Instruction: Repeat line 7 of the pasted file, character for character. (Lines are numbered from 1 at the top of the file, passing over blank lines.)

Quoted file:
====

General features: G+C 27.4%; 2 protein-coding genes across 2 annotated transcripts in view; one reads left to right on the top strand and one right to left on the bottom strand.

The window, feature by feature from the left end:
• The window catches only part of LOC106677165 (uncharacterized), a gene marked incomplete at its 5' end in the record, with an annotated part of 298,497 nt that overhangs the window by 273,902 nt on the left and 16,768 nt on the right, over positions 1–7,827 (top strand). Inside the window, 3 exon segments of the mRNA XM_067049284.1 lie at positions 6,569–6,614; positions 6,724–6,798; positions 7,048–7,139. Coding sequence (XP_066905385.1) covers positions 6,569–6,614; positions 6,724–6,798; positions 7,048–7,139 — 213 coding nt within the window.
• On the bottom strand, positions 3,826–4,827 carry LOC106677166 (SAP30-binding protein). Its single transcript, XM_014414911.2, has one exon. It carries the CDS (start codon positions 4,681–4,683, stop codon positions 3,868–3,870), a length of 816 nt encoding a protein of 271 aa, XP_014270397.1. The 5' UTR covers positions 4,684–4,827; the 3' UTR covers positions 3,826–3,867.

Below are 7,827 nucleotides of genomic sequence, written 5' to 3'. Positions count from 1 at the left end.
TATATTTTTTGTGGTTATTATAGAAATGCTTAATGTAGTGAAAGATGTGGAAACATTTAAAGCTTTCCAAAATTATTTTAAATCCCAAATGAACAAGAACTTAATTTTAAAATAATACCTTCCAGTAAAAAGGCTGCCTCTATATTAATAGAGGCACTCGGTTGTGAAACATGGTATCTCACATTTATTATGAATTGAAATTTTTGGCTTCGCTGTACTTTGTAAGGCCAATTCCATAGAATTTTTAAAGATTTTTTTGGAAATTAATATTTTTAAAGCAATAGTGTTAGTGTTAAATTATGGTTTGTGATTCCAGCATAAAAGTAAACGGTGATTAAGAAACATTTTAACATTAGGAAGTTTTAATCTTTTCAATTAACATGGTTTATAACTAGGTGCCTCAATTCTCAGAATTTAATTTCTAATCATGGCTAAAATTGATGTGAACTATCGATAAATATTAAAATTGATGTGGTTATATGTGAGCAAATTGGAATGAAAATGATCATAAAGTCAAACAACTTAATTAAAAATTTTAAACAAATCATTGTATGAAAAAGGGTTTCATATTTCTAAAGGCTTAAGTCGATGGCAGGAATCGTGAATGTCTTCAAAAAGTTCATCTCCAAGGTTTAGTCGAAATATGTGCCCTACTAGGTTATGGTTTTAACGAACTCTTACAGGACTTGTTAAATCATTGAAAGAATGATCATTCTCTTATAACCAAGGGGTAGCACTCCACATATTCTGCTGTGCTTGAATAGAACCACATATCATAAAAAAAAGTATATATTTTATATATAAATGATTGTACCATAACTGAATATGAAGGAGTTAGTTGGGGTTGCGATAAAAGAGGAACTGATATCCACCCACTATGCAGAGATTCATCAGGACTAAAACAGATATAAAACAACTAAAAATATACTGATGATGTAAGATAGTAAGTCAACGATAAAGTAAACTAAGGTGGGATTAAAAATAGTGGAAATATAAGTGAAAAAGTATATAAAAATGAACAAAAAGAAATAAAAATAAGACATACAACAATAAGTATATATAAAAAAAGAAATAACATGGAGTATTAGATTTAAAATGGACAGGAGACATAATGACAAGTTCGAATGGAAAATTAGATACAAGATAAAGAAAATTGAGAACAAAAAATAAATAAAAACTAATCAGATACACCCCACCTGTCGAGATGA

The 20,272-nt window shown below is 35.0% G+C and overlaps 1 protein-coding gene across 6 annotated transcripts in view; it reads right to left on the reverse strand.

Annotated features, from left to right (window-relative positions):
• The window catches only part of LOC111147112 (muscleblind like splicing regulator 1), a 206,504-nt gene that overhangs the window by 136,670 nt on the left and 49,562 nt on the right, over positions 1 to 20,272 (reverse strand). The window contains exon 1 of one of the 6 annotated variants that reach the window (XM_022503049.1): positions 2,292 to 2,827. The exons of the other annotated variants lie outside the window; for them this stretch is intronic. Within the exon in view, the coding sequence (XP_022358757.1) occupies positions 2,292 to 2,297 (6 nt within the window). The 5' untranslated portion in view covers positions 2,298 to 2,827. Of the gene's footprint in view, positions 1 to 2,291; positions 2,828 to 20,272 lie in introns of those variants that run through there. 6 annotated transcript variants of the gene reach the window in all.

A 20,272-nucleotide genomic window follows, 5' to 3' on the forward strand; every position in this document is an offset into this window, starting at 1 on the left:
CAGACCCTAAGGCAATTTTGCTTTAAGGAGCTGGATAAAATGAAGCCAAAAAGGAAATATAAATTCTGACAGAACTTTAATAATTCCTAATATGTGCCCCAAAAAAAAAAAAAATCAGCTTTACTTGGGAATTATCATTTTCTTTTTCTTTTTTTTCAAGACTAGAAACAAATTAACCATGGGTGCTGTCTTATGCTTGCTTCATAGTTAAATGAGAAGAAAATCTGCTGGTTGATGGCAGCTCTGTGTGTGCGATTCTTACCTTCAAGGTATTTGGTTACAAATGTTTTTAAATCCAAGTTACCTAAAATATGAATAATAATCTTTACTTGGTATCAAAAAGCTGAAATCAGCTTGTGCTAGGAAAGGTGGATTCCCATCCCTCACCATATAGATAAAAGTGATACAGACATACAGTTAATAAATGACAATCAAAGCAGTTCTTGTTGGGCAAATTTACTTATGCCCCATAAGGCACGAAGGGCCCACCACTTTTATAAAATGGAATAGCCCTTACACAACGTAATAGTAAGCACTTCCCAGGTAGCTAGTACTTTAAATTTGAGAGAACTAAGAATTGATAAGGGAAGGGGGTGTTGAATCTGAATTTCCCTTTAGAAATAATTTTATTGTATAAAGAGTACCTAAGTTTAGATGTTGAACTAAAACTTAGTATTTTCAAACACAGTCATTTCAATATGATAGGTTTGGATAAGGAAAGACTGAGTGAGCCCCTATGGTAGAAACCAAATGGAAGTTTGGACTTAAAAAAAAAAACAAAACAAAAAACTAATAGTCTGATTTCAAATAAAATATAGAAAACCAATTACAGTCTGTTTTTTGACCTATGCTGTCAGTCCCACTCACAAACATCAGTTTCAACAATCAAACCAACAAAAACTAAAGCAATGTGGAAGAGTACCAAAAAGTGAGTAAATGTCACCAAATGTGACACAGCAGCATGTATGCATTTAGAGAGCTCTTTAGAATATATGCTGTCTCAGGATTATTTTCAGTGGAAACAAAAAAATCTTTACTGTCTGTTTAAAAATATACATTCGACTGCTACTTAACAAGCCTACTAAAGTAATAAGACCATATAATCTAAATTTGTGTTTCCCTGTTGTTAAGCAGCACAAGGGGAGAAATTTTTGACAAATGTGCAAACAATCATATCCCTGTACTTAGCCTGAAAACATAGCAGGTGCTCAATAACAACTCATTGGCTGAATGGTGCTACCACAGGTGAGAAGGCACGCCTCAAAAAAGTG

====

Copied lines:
The 20,272-nt window shown below is 35.0% G+C and overlaps 1 protein-coding gene across 6 annotated transcripts in view; it reads right to left on the reverse strand.